This is a reflection of the importance of the Asia Pacific to both countries. The text of the Anzus Treaty has always centred the relationship on a fundamental "Pacific pact". It is this refocusing on an ascending Asia which has driven observers to note that "Australia figures more prominently in US foreign policy than at any time since Australian combat troops served under General Douglas MacArthur in World War II".
For the alliance to be successful in Asia, a renewed strategic focus on the region will be necessary. Not only should Australia expect the United States to remain committed to the principles that led to the pivot to the Asia-Pacific region, but the United States should also continue to look to Australia to do more in its own region in support of the treaty, especially in south-east Asia.
This requires both that Australia maintains a regional focus and the United States displays a high degree of discipline in balancing requests for Australian support outside Asia.
As John Blaxland has noted: "United States policymakers should consider the significance and utility of Australia's military commitment in the Middle East compared to its ability to help foster regional security and stability in south-east Asia and the south-west Pacific: it cannot readily do both well."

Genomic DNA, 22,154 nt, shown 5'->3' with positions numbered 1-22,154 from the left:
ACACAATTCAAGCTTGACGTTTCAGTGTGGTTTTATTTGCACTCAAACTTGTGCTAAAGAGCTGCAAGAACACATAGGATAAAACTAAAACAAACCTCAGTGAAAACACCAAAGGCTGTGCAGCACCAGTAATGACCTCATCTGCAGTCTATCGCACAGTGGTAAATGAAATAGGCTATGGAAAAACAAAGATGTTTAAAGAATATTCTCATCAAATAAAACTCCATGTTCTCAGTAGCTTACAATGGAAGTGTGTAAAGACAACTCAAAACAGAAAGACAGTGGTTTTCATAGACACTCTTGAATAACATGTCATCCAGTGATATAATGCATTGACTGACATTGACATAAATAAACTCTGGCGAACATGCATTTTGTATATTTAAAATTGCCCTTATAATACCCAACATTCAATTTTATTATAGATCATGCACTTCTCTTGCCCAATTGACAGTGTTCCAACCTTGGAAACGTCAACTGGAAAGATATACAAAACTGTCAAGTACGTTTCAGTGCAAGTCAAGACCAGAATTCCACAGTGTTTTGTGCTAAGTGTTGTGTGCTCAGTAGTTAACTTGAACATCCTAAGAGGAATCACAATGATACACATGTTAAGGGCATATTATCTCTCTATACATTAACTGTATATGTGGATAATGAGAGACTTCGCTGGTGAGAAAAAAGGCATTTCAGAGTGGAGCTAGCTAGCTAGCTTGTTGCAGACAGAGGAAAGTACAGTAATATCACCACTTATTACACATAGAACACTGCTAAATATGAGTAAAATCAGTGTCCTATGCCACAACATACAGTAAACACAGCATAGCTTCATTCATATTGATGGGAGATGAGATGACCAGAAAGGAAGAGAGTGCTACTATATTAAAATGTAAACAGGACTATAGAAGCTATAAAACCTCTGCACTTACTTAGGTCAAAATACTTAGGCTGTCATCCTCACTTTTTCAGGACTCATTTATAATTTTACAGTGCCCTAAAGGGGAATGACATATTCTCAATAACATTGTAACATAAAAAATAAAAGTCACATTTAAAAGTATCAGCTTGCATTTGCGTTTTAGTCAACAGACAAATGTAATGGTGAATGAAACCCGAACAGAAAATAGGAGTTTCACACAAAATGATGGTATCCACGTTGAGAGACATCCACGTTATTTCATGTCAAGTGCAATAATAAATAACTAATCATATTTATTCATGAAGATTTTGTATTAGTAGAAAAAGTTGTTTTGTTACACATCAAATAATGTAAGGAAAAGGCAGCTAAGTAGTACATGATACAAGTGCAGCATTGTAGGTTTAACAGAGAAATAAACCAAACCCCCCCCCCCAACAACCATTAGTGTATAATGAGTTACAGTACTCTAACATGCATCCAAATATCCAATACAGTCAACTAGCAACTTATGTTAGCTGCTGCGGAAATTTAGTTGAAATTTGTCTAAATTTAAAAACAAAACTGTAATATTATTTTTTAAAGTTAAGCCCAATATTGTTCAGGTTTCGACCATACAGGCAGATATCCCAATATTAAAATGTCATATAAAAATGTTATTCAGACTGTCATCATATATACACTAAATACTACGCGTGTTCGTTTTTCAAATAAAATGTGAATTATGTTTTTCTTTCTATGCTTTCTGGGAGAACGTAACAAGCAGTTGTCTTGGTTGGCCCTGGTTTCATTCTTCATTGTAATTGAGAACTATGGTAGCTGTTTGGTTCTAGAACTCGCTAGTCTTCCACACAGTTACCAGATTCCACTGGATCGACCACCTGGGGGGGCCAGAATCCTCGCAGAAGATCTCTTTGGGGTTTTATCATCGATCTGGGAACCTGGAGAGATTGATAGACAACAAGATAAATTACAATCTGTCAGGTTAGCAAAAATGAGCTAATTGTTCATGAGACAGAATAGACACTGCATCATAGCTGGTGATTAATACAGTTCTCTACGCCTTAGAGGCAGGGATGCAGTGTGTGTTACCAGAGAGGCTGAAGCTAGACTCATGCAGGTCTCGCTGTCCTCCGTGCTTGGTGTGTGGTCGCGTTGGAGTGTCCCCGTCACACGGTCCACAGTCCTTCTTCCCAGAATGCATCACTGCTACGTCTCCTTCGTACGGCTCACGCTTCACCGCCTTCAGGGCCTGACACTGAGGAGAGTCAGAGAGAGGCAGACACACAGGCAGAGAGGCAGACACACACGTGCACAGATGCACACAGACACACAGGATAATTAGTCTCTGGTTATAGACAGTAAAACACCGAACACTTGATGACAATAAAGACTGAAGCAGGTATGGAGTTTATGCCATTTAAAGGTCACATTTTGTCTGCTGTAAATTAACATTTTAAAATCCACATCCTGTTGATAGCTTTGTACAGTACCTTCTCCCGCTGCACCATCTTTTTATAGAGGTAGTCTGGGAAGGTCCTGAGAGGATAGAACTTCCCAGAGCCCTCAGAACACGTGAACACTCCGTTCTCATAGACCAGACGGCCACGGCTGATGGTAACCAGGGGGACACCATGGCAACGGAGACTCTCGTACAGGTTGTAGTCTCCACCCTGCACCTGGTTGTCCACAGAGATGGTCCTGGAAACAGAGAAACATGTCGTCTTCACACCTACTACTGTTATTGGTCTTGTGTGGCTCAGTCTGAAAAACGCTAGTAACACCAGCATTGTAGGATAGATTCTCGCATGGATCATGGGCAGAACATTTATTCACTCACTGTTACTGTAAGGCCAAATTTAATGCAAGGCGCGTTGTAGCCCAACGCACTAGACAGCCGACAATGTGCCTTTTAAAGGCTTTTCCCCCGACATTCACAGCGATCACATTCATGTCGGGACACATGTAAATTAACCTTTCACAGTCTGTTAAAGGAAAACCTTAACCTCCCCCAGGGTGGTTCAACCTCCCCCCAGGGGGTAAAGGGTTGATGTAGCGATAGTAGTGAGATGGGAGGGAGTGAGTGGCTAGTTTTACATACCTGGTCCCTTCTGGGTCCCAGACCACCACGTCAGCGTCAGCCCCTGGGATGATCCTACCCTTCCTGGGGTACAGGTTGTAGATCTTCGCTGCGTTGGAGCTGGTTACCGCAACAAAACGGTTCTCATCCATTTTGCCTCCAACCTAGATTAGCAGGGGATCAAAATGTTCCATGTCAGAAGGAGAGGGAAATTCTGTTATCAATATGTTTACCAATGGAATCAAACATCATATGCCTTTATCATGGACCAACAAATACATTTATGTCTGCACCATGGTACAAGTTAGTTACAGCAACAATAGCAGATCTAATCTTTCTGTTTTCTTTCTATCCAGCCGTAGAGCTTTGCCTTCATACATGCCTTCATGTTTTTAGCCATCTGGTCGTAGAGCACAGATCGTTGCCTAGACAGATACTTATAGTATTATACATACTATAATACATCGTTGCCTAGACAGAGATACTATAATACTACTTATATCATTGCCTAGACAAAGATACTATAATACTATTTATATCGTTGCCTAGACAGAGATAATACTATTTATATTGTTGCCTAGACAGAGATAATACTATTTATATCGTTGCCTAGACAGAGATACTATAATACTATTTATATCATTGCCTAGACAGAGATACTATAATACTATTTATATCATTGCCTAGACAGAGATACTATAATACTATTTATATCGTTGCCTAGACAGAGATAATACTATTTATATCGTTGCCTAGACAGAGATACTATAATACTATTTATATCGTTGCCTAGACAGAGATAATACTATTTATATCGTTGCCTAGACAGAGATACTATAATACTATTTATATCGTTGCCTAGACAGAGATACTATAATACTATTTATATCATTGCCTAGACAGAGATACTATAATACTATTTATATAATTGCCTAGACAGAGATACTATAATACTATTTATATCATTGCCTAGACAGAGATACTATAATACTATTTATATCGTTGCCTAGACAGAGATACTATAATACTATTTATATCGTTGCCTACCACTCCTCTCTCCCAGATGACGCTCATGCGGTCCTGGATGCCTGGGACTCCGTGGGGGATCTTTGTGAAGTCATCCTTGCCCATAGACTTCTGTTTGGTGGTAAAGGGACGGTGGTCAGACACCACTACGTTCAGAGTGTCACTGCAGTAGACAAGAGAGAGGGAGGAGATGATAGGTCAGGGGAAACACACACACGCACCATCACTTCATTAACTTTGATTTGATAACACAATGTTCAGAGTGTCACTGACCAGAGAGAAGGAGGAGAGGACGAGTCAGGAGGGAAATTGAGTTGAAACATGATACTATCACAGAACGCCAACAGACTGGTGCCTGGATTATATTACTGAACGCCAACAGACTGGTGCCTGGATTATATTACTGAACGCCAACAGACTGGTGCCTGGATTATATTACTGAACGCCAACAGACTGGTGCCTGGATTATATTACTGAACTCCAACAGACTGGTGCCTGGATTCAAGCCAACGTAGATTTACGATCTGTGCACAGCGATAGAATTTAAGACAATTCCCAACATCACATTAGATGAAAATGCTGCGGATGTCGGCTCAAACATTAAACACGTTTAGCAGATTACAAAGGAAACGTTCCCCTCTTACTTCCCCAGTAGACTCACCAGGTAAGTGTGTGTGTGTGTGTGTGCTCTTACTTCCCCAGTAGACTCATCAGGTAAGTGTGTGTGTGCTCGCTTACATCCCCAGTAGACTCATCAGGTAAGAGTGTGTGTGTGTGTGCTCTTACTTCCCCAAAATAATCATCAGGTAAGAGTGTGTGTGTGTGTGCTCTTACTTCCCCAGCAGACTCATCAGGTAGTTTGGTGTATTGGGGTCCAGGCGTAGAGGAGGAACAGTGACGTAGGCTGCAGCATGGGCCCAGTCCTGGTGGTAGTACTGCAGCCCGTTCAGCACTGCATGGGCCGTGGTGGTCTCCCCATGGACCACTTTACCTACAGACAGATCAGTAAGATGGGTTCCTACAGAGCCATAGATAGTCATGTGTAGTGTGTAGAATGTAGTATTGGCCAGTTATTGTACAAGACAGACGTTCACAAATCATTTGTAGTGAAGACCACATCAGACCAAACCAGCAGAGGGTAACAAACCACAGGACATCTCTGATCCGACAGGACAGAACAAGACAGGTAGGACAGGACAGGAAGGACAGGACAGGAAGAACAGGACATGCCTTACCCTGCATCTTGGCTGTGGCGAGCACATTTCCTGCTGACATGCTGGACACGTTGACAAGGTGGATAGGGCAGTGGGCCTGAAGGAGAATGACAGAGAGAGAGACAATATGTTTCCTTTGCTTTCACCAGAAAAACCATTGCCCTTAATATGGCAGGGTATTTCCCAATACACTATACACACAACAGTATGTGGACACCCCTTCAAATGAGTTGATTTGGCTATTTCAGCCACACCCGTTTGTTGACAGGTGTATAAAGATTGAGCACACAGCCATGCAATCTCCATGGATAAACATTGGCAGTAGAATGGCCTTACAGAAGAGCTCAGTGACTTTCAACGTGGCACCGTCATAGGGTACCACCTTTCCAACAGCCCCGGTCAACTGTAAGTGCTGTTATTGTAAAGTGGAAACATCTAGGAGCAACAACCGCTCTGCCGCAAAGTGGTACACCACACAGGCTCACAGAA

Australia has been a loyal ally to the United States across the globe, and thus it remains tempting for both governments to periodically leverage this history for short-term expediency. However, such approaches must be overcome to foster a more focused and sustainable long-term alliance.
The key to such an approach is setting up a framework for the extra-regional role of Australia's forces and having frank discussions of forces levels for these missions given other priorities. Maintaining a disciplined approach will enable high levels of continuity and the ability to maximise the mutual interests of the alliance while maintaining the focus on its primary operational area – the Asia Pacific.
In an era of growing security challenges in Asia and increasing budgetary restrictions in both Canberra and Washington, this sort of prioritisation is absolutely vital.
This article was originally published in The ANZUS Alliance in an Ascending Asia.